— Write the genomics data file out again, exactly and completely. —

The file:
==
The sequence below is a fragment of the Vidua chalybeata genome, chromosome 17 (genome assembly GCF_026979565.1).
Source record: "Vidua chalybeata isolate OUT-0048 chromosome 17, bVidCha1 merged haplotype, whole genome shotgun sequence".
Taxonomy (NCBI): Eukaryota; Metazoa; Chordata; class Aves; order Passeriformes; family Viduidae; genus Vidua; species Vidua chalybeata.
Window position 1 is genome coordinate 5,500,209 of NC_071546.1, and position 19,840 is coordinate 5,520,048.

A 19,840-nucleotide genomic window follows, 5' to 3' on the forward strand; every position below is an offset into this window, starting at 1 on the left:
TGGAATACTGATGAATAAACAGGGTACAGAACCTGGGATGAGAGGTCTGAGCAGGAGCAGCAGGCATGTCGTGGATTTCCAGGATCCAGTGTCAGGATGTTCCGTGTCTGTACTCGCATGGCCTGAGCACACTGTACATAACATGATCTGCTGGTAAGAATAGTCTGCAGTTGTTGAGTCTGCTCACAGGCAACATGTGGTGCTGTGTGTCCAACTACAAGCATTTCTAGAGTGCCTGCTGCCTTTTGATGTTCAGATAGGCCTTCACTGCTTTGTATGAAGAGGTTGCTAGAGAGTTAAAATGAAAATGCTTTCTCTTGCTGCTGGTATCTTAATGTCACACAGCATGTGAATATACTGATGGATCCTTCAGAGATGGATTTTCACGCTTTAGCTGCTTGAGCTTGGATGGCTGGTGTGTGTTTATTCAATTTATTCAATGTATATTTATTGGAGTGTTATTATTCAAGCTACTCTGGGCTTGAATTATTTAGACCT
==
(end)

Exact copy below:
The sequence below is a fragment of the Vidua chalybeata genome, chromosome 17 (genome assembly GCF_026979565.1).
Source record: "Vidua chalybeata isolate OUT-0048 chromosome 17, bVidCha1 merged haplotype, whole genome shotgun sequence".
Taxonomy (NCBI): Eukaryota; Metazoa; Chordata; class Aves; order Passeriformes; family Viduidae; genus Vidua; species Vidua chalybeata.
Window position 1 is genome coordinate 5,500,209 of NC_071546.1, and position 19,840 is coordinate 5,520,048.

A 19,840-nucleotide genomic window follows, 5' to 3' on the forward strand; every position below is an offset into this window, starting at 1 on the left:
TGGAATACTGATGAATAAACAGGGTACAGAACCTGGGATGAGAGGTCTGAGCAGGAGCAGCAGGCATGTCGTGGATTTCCAGGATCCAGTGTCAGGATGTTCCGTGTCTGTACTCGCATGGCCTGAGCACACTGTACATAACATGATCTGCTGGTAAGAATAGTCTGCAGTTGTTGAGTCTGCTCACAGGCAACATGTGGTGCTGTGTGTCCAACTACAAGCATTTCTAGAGTGCCTGCTGCCTTTTGATGTTCAGATAGGCCTTCACTGCTTTGTATGAAGAGGTTGCTAGAGAGTTAAAATGAAAATGCTTTCTCTTGCTGCTGGTATCTTAATGTCACACAGCATGTGAATATACTGATGGATCCTTCAGAGATGGATTTTCACGCTTTAGCTGCTTGAGCTTGGATGGCTGGTGTGTGTTTATTCAATTTATTCAATGTATATTTATTGGAGTGTTATTATTCAAGCTACTCTGGGCTTGAATTATTTAGACCT